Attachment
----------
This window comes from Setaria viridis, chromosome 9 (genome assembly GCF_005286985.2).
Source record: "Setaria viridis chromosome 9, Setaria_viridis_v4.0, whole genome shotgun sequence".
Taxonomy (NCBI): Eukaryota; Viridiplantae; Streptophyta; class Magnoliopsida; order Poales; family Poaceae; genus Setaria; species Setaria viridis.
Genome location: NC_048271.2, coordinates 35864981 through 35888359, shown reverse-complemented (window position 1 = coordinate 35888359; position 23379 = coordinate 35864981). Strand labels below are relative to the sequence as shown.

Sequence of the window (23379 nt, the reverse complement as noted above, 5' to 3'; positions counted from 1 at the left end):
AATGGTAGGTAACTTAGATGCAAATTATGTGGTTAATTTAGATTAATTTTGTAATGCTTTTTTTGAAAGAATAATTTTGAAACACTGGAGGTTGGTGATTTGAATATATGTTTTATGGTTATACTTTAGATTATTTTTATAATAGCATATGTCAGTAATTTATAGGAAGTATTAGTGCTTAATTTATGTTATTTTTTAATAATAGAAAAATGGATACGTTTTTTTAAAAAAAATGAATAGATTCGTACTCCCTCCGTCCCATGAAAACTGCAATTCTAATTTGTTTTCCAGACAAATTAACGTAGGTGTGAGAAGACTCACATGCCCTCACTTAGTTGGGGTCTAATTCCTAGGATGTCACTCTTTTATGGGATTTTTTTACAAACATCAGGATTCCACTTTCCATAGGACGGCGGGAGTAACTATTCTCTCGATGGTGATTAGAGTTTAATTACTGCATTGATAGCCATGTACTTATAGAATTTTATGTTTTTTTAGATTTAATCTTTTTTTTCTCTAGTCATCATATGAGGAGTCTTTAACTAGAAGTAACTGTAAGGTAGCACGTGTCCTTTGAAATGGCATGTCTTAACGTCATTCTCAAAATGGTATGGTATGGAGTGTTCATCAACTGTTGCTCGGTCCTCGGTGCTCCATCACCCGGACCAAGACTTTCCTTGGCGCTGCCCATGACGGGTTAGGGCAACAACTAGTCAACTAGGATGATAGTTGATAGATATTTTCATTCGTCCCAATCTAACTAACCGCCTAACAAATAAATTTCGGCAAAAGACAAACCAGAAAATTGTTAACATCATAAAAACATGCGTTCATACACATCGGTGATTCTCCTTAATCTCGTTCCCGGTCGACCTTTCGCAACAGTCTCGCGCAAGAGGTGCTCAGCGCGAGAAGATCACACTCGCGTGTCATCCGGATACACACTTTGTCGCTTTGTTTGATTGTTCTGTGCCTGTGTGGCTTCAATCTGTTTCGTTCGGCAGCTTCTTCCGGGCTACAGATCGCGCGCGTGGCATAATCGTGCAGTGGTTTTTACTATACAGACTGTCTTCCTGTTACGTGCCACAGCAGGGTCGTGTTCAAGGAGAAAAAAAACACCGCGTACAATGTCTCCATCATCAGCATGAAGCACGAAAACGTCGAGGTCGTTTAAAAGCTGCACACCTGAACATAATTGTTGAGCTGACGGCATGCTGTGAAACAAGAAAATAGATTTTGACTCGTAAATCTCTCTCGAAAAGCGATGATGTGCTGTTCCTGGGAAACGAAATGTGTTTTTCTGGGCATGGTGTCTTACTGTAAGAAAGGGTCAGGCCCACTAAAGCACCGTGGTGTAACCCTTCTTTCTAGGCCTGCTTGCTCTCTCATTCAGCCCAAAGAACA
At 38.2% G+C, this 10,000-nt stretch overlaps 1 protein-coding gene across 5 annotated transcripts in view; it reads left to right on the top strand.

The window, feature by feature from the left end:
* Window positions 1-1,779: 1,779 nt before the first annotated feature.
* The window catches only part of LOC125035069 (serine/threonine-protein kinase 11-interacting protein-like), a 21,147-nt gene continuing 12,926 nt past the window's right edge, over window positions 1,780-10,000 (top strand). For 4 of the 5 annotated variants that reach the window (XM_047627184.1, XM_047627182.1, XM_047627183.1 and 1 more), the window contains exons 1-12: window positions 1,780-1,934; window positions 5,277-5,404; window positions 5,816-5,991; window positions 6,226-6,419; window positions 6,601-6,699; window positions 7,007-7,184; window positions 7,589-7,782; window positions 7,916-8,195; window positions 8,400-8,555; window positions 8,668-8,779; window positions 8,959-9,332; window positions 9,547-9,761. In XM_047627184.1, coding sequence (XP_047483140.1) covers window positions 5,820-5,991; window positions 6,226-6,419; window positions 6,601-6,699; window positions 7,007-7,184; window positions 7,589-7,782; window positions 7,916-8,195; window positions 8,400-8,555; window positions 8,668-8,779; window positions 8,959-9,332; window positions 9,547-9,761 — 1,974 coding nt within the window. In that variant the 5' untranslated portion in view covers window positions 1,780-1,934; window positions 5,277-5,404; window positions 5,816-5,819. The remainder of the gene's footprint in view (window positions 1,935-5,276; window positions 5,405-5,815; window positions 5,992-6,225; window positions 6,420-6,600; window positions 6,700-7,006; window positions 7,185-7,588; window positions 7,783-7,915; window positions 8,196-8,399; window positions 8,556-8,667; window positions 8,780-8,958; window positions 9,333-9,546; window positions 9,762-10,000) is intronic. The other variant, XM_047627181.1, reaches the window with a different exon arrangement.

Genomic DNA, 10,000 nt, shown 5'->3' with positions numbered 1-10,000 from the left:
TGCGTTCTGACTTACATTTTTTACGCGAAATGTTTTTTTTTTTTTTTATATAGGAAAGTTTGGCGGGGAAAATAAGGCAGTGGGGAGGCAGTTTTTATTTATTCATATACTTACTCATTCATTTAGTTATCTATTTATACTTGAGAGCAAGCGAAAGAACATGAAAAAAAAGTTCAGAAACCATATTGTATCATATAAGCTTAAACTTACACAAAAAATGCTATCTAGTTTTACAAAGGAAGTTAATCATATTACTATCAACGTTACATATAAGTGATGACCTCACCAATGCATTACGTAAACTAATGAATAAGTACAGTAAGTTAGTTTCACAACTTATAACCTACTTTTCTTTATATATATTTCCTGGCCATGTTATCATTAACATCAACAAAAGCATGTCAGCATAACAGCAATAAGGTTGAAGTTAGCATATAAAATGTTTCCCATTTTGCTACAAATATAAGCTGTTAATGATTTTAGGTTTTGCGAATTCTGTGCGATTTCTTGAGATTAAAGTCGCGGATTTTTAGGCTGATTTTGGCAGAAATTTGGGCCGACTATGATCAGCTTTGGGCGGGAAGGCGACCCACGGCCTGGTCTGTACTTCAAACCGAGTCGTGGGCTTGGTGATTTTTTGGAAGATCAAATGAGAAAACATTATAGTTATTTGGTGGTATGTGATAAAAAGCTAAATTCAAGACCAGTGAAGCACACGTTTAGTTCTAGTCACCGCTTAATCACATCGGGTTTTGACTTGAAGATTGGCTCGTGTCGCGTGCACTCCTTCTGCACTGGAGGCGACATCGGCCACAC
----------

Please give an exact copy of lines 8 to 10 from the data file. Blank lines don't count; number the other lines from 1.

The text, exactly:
The window, feature by feature from the left end:
* Window positions 1-1,779: 1,779 nt before the first annotated feature.
* The window catches only part of LOC125035069 (serine/threonine-protein kinase 11-interacting protein-like), a 21,147-nt gene continuing 12,926 nt past the window's right edge, over window positions 1,780-10,000 (top strand). For 4 of the 5 annotated variants that reach the window (XM_047627184.1, XM_047627182.1, XM_047627183.1 and 1 more), the window contains exons 1-12: window positions 1,780-1,934; window positions 5,277-5,404; window positions 5,816-5,991; window positions 6,226-6,419; window positions 6,601-6,699; window positions 7,007-7,184; window positions 7,589-7,782; window positions 7,916-8,195; window positions 8,400-8,555; window positions 8,668-8,779; window positions 8,959-9,332; window positions 9,547-9,761. In XM_047627184.1, coding sequence (XP_047483140.1) covers window positions 5,820-5,991; window positions 6,226-6,419; window positions 6,601-6,699; window positions 7,007-7,184; window positions 7,589-7,782; window positions 7,916-8,195; window positions 8,400-8,555; window positions 8,668-8,779; window positions 8,959-9,332; window positions 9,547-9,761 — 1,974 coding nt within the window. In that variant the 5' untranslated portion in view covers window positions 1,780-1,934; window positions 5,277-5,404; window positions 5,816-5,819. The remainder of the gene's footprint in view (window positions 1,935-5,276; window positions 5,405-5,815; window positions 5,992-6,225; window positions 6,420-6,600; window positions 6,700-7,006; window positions 7,185-7,588; window positions 7,783-7,915; window positions 8,196-8,399; window positions 8,556-8,667; window positions 8,780-8,958; window positions 9,333-9,546; window positions 9,762-10,000) is intronic. The other variant, XM_047627181.1, reaches the window with a different exon arrangement.